Guest Post by Tammy Strobel
Fantastic Tiny Home Tour
I was lucky enough to tour these tiny cottages during my mini-vacation a few months ago. When I arrived in Portland, I sent Jeff and Brad a quick email on the off chance that they might be around and let me tour their beautiful little homes. To my surprise Jeff emailed me back and said yes!
Jeff and Brad are the cottage designers and builders. The couple created these beautiful spaces using salvaged and recycled materials. Brad has been building in Oregon for over 30 years and Jeff has an incredible amount of experience in gardening and masonry. Continue Reading »
Guest post by Laurie Kazimir
My husband, Christian and I love building beach homes and have been building and selling them for the past 5 years on the Olympic Peninsula, way out here on the edge of the country in the state of Washington. We are probably one the most pristine, remote locations in the entire 48 states. Just 20 minutes away is a one million acre national park filled with hundreds of pure rivers and forests of old growth trees that can rival the Redwoods. We are fortunate enough to be able to hike to both glaciers on the top of snow capped mountains, and to deserted beaches sprinkled with sand-dollars. The air we breathe has been rated some of the best in the country.
When we moved here 8 years ago, from New Jersey where our parents were involved in beach real estate, we realized that clean air and water, and natural space are the things that matter to us most.
A few years ago, we came up with this idea: to get an extra large multifamily lot, and build four tiny homes a block from the sandy beach. Our goal was to provide a beautiful beach home with everything a true home entails for under $100,000. These small homes were a new idea for the area, and it wasn’t easy to get the go ahead.
We had to learn and grow and work with the city to figure out ways to get past the minimum square footage requirement. At first we got a definite “no” because the city was misinterpreting the zoning codes, and thought that each cottage had to meet the minimum. We were able to politely educate them and slowly go over the rules and legal language. By putting all four homes on the lot and totaling the square footage we were able to surpass the square footage requirement.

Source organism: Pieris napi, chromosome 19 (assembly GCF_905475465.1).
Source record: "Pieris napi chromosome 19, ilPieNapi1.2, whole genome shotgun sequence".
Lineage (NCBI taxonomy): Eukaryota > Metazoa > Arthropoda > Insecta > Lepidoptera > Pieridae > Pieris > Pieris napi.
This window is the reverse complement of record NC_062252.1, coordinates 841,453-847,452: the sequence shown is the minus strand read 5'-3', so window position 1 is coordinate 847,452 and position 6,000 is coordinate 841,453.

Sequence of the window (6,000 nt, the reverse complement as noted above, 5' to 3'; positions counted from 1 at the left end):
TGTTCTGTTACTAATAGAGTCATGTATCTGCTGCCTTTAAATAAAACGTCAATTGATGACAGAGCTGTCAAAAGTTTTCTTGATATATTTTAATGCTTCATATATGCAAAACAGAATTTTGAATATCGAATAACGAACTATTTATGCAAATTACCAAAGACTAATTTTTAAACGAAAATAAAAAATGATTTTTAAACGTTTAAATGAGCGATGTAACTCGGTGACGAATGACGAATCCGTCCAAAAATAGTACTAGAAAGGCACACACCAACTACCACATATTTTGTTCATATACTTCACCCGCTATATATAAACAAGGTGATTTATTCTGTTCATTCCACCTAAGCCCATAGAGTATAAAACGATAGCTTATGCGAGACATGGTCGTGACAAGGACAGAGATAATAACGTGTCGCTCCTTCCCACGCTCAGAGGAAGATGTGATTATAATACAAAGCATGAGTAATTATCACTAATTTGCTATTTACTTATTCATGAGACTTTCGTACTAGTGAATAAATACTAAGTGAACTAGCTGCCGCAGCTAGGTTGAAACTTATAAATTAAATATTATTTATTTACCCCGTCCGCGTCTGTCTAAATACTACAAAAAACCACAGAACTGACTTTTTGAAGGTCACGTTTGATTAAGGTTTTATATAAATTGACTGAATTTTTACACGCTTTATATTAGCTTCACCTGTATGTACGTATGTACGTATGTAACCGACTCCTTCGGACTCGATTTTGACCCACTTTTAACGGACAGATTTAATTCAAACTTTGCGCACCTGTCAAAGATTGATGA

After selling our first home, to a very nice person, they explained to us that they had been trying to build a tiny home for many, many years, and that they kept running into the same minimum square footage problem no matter where they tried to build. This person actually moved across the state, over 100 miles away from the place that they were trying to build, just so they could have a tiny home. They didn’t purchase the cottage because they wanted to be a block from the beach like most of our clients, but because they wanted a small home that was nice, new, and efficient with low maintenance and in a price range that they could afford. Needless to say, they are extremely happy, and now that they’re here, they are glad to have made the relocation, because this is a great place to live.
These experiences really showed us that building a tiny home can be impossible in most towns, but by designing a tiny home development, we could overcome all the red tape, and create a true small home community. This same concept can be implemented in other towns and cities that would not normally allow a small square footage home.. We are very excited, and we think that this concept can be repeated.
Now that the cottages are built they are absolutely beautiful. We have incorporated 9ft walls and vaulted ceilings to create a more expansive feeling. With lots of large windows, you never have to turn on lights during the day. The 400 square foot homes have a full kitchen and bath, and a custom made Murphy bed allowed us to combine the living and sleeping areas. They’re fun and affordable, and for a vacation home, that may only be used a few weeks a year, we can’t think of a better option.